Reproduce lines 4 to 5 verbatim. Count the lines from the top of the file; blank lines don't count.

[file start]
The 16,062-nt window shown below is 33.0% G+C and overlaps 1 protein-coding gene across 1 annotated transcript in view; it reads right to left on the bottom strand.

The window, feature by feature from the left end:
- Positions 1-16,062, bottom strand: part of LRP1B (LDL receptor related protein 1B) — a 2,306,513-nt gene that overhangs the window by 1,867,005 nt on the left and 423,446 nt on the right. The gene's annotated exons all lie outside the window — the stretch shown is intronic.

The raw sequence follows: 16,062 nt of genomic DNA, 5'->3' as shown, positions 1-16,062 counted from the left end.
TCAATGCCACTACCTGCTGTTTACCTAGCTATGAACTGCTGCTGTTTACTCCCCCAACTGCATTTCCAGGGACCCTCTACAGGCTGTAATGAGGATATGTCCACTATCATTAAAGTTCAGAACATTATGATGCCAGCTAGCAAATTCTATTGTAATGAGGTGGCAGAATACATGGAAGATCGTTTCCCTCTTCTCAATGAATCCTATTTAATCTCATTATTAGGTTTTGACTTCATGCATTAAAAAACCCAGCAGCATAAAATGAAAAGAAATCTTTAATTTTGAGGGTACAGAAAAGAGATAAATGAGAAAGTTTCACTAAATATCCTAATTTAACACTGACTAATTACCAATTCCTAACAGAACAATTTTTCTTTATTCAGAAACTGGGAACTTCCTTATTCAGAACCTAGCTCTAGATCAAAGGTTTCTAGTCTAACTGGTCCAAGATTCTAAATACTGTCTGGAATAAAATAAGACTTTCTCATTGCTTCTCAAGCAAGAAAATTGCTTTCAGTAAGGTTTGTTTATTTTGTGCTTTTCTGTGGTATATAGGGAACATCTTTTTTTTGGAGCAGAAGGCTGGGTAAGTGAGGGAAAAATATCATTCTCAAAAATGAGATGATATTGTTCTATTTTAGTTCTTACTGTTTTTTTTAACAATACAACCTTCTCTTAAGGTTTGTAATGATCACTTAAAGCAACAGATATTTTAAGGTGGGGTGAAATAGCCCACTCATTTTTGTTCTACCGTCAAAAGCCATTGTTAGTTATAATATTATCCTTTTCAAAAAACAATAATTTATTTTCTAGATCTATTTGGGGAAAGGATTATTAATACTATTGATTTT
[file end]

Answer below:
The raw sequence follows: 16,062 nt of genomic DNA, 5'->3' as shown, positions 1-16,062 counted from the left end.
TCAATGCCACTACCTGCTGTTTACCTAGCTATGAACTGCTGCTGTTTACTCCCCCAACTGCATTTCCAGGGACCCTCTACAGGCTGTAATGAGGATATGTCCACTATCATTAAAGTTCAGAACATTATGATGCCAGCTAGCAAATTCTATTGTAATGAGGTGGCAGAATACATGGAAGATCGTTTCCCTCTTCTCAATGAATCCTATTTAATCTCATTATTAGGTTTTGACTTCATGCATTAAAAAACCCAGCAGCATAAAATGAAAAGAAATCTTTAATTTTGAGGGTACAGAAAAGAGATAAATGAGAAAGTTTCACTAAATATCCTAATTTAACACTGACTAATTACCAATTCCTAACAGAACAATTTTTCTTTATTCAGAAACTGGGAACTTCCTTATTCAGAACCTAGCTCTAGATCAAAGGTTTCTAGTCTAACTGGTCCAAGATTCTAAATACTGTCTGGAATAAAATAAGACTTTCTCATTGCTTCTCAAGCAAGAAAATTGCTTTCAGTAAGGTTTGTTTATTTTGTGCTTTTCTGTGGTATATAGGGAACATCTTTTTTTTGGAGCAGAAGGCTGGGTAAGTGAGGGAAAAATATCATTCTCAAAAATGAGATGATATTGTTCTATTTTAGTTCTTACTGTTTTTTTTAACAATACAACCTTCTCTTAAGGTTTGTAATGATCACTTAAAGCAACAGATATTTTAAGGTGGGGTGAAATAGCCCACTCATTTTTGTTCTACCGTCAAAAGCCATTGTTAGTTATAATATTATCCTTTTCAAAAAACAATAATTTATTTTCTAGATCTATTTGGGGAAAGGATTATTAATACTATTGATTTT